## The Youth's Assistant in Theoretic and Practical Arithmetic: Designed for the Use of Schools in the United States |

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Page 42

A standard bushel is 18 $ inches diamoter and 8 inches deep . The statute

bushel for measur . ing coal , ashes and lime , in Vermont , contains 38 quarts , or

2553 . 6 cubic inches * Every circle , without regard to its size , is

...

A standard bushel is 18 $ inches diamoter and 8 inches deep . The statute

bushel for measur . ing coal , ashes and lime , in Vermont , contains 38 quarts , or

2553 . 6 cubic inches * Every circle , without regard to its size , is

**supposed**to be...

Page 64

By this method the interest is

made ; and although , on that account , it is not always perfect , y correct , it is

perhaps sufficiently so for common use . This inethod is ex tonsively used , and is

...

By this method the interest is

**supposed**to be always due whenever a paymeut ismade ; and although , on that account , it is not always perfect , y correct , it is

perhaps sufficiently so for common use . This inethod is ex tonsively used , and is

...

Page 124

Now , as the ratios are the same , both in the true and

evident that the true sum of their ages will have the same ratio to the true age of

each individual , that the sun of the

each ...

Now , as the ratios are the same , both in the true and

**supposed**ages , it isevident that the true sum of their ages will have the same ratio to the true age of

each individual , that the sun of the

**supposed**ages has to the**supposed**age ofeach ...

Page 125

Multiply the first

number by the first error ; and if the errors be alike ( that is , both too great or both

too small ) , divide the difference of the products by the difference of the errors ;

but if ...

Multiply the first

**supposed**number by the last error , and the last**supposed**number by the first error ; and if the errors be alike ( that is , both too great or both

too small ) , divide the difference of the products by the difference of the errors ;

but if ...

Page 142

... whereabout on the shafts the centre of the body should be fixed ; the chaise

maker advised to place it 30 inches before the axletree ; others

inches would be a sufficient incumbrance for the horse , wow suppor337 , 388 .

... whereabout on the shafts the centre of the body should be fixed ; the chaise

maker advised to place it 30 inches before the axletree ; others

**supposed**that 20inches would be a sufficient incumbrance for the horse , wow suppor337 , 388 .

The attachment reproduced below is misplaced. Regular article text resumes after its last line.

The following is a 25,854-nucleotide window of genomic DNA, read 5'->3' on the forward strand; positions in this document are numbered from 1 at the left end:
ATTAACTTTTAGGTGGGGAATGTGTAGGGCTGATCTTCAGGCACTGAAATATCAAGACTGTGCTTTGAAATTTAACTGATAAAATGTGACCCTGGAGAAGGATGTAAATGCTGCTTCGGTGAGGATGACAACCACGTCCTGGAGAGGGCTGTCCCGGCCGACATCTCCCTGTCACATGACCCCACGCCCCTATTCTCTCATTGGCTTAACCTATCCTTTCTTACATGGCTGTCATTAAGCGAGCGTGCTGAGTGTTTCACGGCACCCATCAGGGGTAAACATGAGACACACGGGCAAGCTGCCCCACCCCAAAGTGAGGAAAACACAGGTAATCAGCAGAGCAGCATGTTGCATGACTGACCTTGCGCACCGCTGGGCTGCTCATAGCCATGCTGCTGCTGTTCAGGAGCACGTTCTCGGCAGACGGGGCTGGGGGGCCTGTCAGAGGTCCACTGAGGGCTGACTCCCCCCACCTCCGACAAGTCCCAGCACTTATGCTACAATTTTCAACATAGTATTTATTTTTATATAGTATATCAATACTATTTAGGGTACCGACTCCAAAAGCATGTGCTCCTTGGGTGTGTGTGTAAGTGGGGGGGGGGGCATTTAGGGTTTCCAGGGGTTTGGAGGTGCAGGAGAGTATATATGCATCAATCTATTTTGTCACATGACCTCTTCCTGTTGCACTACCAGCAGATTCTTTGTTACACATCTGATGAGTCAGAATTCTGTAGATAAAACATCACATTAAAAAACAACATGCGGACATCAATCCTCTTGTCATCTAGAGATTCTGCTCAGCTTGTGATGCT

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### Common terms and phrases

acres added Addition amount ANALYSIS answer body bush bushels called cash cents Change ciphers column common compound contains cost cube cubic decimal denominator denoted diameter difference distance divide dividend division divisor dollars dolls equal evidently example expressed factors feet figures foot four fraction gain gallon give given greater half Hence hundred hundredths inches interest least left hand length less mean measure method miles months multiply names operation payment period person pound principal proceed proportion quantity QUESTIONS FOR PRACTICE quotient ratio receive Reduce remainder right hand rods root rule share shillings side simple solid square square root subtract supposed tens tenths third tion units vulgar weight whole worth write written yard

### Popular passages

Page 82 - Multiply each payment by its term of credit, and divide the sum of the products by the sum of the payments ; the quotient will be the average term of credit.

Page 89 - The greatest common divisor of two or more numbers, is the greatest number which will divide them without a remainder. Thus 6 is the greatest common divisor of 12, 18, 24, and 30.

Page 118 - PROBLEM II. The first term, the last term, and the number of terms given, to find the common difference. RULE. — Divide the difference of the extremes by the number of terms less 1 , and the quotient will be the common diffcrenct.

Page 111 - Subtract the square number from the left hand period, and to the remainder bring down the next period for a dividend. III. Double the root already found for a divisor ; seek how many times the divisor is contained in the dividend...

Page 94 - It will be seen that we multiply the denominator of the dividend by the numerator of the divisor for the denominator of the quotient, and the numerator of the dividend by the denominator of the divisor for the numerator of the quotient.

Page 120 - Add together the most convenient indices to make an index less by 1 than the number expressing the place of the term sought. 3. Multiply the terms of the geometrical series together belonging to those indices, and make the product a dividend. 4. Raise...

Page 115 - Multiply the divisor, thus augmented, by the last figure of the root, and subtract the product from the dividend, and to the remainder bring down the next period for a new dividend.

Page 31 - RULE. Divide as in whole numbers, and from the right hand of the quotient point off as many places for decimals as the decimal places in the dividend exceed those in the divisor.

Page 2 - Los números cardinales 0: zero 1: one 2: two 3: three 4: four 5: five 6: six 7: seven 8: eight 9: nine 10: ten 11: eleven 12: twelve 13: thirteen 14: fourteen 15: fifteen 16: sixteen 17: seventeen 18: eighteen 19: nineteen 20: twenty...

Page 93 - Multiply the numerators together for a new numerator, and the denominators together for a new denominator.